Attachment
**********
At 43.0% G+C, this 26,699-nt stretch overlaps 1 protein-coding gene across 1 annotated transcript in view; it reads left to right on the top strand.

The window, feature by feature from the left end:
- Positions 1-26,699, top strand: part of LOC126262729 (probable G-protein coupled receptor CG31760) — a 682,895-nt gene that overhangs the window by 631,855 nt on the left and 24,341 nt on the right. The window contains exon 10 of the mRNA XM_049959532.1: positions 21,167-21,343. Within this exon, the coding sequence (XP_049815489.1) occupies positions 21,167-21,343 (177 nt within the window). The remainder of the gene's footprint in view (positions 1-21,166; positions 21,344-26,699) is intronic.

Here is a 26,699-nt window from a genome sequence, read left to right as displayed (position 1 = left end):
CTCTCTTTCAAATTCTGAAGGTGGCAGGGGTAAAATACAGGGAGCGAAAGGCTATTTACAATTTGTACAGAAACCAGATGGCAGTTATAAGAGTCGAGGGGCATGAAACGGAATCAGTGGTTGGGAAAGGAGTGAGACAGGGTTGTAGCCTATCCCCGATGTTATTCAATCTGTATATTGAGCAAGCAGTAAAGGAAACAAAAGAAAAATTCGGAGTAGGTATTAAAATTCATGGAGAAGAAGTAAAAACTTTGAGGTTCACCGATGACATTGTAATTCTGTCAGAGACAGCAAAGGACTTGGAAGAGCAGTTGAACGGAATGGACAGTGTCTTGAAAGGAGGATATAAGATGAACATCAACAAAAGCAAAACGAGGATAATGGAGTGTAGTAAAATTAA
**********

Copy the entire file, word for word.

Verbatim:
At 43.0% G+C, this 26,699-nt stretch overlaps 1 protein-coding gene across 1 annotated transcript in view; it reads left to right on the top strand.

The window, feature by feature from the left end:
- Positions 1-26,699, top strand: part of LOC126262729 (probable G-protein coupled receptor CG31760) — a 682,895-nt gene that overhangs the window by 631,855 nt on the left and 24,341 nt on the right. The window contains exon 10 of the mRNA XM_049959532.1: positions 21,167-21,343. Within this exon, the coding sequence (XP_049815489.1) occupies positions 21,167-21,343 (177 nt within the window). The remainder of the gene's footprint in view (positions 1-21,166; positions 21,344-26,699) is intronic.

Here is a 26,699-nt window from a genome sequence, read left to right as displayed (position 1 = left end):
CTCTCTTTCAAATTCTGAAGGTGGCAGGGGTAAAATACAGGGAGCGAAAGGCTATTTACAATTTGTACAGAAACCAGATGGCAGTTATAAGAGTCGAGGGGCATGAAACGGAATCAGTGGTTGGGAAAGGAGTGAGACAGGGTTGTAGCCTATCCCCGATGTTATTCAATCTGTATATTGAGCAAGCAGTAAAGGAAACAAAAGAAAAATTCGGAGTAGGTATTAAAATTCATGGAGAAGAAGTAAAAACTTTGAGGTTCACCGATGACATTGTAATTCTGTCAGAGACAGCAAAGGACTTGGAAGAGCAGTTGAACGGAATGGACAGTGTCTTGAAAGGAGGATATAAGATGAACATCAACAAAAGCAAAACGAGGATAATGGAGTGTAGTAAAATTAA